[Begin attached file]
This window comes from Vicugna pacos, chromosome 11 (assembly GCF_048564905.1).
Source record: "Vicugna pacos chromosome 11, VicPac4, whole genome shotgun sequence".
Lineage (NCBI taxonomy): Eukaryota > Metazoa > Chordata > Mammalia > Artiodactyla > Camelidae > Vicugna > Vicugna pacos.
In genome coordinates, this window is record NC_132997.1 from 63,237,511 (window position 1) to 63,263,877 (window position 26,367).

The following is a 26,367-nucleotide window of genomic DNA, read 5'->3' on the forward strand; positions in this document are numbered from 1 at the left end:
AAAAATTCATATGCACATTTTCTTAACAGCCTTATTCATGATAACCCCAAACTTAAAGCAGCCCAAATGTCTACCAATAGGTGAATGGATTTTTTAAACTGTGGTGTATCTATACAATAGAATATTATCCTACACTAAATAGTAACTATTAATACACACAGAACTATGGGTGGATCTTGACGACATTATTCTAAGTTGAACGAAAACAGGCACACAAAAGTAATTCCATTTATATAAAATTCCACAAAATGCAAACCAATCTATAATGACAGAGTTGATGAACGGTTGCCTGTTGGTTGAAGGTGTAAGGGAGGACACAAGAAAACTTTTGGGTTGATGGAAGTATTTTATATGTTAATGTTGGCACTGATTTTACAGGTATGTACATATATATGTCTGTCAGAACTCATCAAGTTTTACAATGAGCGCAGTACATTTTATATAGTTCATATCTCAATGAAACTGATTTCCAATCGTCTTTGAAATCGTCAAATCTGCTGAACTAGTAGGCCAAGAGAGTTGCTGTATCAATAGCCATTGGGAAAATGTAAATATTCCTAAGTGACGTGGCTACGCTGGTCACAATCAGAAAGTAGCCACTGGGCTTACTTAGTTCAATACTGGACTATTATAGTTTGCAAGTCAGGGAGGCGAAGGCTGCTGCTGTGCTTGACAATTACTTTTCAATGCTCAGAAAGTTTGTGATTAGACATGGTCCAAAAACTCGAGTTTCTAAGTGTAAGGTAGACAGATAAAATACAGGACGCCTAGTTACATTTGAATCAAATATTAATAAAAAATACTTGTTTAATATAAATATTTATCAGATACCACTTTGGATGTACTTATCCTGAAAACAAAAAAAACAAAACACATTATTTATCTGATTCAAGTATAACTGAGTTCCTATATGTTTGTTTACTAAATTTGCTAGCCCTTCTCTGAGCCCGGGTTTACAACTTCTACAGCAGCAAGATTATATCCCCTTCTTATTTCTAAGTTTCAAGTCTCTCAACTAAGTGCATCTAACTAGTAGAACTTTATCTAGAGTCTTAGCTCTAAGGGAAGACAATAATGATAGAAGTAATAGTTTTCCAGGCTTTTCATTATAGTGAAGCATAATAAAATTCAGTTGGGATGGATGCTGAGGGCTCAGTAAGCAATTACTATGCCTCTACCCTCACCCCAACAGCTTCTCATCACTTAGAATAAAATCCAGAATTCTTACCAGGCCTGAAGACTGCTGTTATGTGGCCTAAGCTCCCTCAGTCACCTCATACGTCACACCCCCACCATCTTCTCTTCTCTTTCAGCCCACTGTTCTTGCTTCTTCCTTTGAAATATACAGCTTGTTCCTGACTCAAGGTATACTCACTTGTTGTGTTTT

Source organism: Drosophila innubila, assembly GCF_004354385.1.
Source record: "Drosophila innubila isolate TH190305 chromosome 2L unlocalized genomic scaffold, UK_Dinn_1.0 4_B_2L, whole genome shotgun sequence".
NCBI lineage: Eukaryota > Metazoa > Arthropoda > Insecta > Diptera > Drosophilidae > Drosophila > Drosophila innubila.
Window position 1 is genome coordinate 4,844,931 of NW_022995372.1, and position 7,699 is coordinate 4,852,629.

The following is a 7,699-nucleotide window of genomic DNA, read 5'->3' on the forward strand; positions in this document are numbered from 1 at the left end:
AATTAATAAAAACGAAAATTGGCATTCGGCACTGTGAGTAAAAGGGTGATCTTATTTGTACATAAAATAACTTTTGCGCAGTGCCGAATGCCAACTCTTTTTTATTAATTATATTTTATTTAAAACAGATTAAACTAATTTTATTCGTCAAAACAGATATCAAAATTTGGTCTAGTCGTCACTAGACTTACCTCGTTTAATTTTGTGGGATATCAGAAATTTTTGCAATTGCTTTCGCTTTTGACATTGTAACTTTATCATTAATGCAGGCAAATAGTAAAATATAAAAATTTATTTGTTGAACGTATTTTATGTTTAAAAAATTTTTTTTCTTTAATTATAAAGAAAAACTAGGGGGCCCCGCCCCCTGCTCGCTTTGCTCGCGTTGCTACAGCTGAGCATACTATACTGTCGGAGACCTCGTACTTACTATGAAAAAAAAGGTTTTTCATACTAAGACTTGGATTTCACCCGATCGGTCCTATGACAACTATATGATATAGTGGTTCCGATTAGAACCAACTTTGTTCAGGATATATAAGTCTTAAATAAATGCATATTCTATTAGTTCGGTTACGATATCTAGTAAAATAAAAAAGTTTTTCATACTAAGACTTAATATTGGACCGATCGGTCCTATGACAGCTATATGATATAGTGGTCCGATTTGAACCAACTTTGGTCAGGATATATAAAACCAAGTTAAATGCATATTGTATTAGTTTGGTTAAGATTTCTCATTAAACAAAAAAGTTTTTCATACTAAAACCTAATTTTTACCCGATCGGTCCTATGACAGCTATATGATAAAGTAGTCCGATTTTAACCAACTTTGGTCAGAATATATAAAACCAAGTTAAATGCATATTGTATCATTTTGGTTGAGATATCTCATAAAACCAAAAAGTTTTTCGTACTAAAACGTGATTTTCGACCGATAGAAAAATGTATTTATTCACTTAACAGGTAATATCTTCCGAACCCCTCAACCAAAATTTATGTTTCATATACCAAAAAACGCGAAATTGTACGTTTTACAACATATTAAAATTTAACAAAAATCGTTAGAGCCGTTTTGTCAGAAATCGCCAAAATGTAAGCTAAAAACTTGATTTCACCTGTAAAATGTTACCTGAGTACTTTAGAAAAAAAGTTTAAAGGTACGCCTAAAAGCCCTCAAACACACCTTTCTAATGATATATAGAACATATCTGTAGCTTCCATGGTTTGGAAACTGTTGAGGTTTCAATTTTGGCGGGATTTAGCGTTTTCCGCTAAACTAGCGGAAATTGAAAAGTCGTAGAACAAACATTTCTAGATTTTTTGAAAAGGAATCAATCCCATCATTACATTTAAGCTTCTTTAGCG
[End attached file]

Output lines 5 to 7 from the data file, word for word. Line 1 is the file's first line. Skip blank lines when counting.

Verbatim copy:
The following is a 26,367-nucleotide window of genomic DNA, read 5'->3' on the forward strand; positions in this document are numbered from 1 at the left end:
AAAAATTCATATGCACATTTTCTTAACAGCCTTATTCATGATAACCCCAAACTTAAAGCAGCCCAAATGTCTACCAATAGGTGAATGGATTTTTTAAACTGTGGTGTATCTATACAATAGAATATTATCCTACACTAAATAGTAACTATTAATACACACAGAACTATGGGTGGATCTTGACGACATTATTCTAAGTTGAACGAAAACAGGCACACAAAAGTAATTCCATTTATATAAAATTCCACAAAATGCAAACCAATCTATAATGACAGAGTTGATGAACGGTTGCCTGTTGGTTGAAGGTGTAAGGGAGGACACAAGAAAACTTTTGGGTTGATGGAAGTATTTTATATGTTAATGTTGGCACTGATTTTACAGGTATGTACATATATATGTCTGTCAGAACTCATCAAGTTTTACAATGAGCGCAGTACATTTTATATAGTTCATATCTCAATGAAACTGATTTCCAATCGTCTTTGAAATCGTCAAATCTGCTGAACTAGTAGGCCAAGAGAGTTGCTGTATCAATAGCCATTGGGAAAATGTAAATATTCCTAAGTGACGTGGCTACGCTGGTCACAATCAGAAAGTAGCCACTGGGCTTACTTAGTTCAATACTGGACTATTATAGTTTGCAAGTCAGGGAGGCGAAGGCTGCTGCTGTGCTTGACAATTACTTTTCAATGCTCAGAAAGTTTGTGATTAGACATGGTCCAAAAACTCGAGTTTCTAAGTGTAAGGTAGACAGATAAAATACAGGACGCCTAGTTACATTTGAATCAAATATTAATAAAAAATACTTGTTTAATATAAATATTTATCAGATACCACTTTGGATGTACTTATCCTGAAAACAAAAAAAACAAAACACATTATTTATCTGATTCAAGTATAACTGAGTTCCTATATGTTTGTTTACTAAATTTGCTAGCCCTTCTCTGAGCCCGGGTTTACAACTTCTACAGCAGCAAGATTATATCCCCTTCTTATTTCTAAGTTTCAAGTCTCTCAACTAAGTGCATCTAACTAGTAGAACTTTATCTAGAGTCTTAGCTCTAAGGGAAGACAATAATGATAGAAGTAATAGTTTTCCAGGCTTTTCATTATAGTGAAGCATAATAAAATTCAGTTGGGATGGATGCTGAGGGCTCAGTAAGCAATTACTATGCCTCTACCCTCACCCCAACAGCTTCTCATCACTTAGAATAAAATCCAGAATTCTTACCAGGCCTGAAGACTGCTGTTATGTGGCCTAAGCTCCCTCAGTCACCTCATACGTCACACCCCCACCATCTTCTCTTCTCTTTCAGCCCACTGTTCTTGCTTCTTCCTTTGAAATATACAGCTTGTTCCTGACTCAAGGTATACTCACTTGTTGTGTTTT

Source organism: Drosophila innubila, assembly GCF_004354385.1.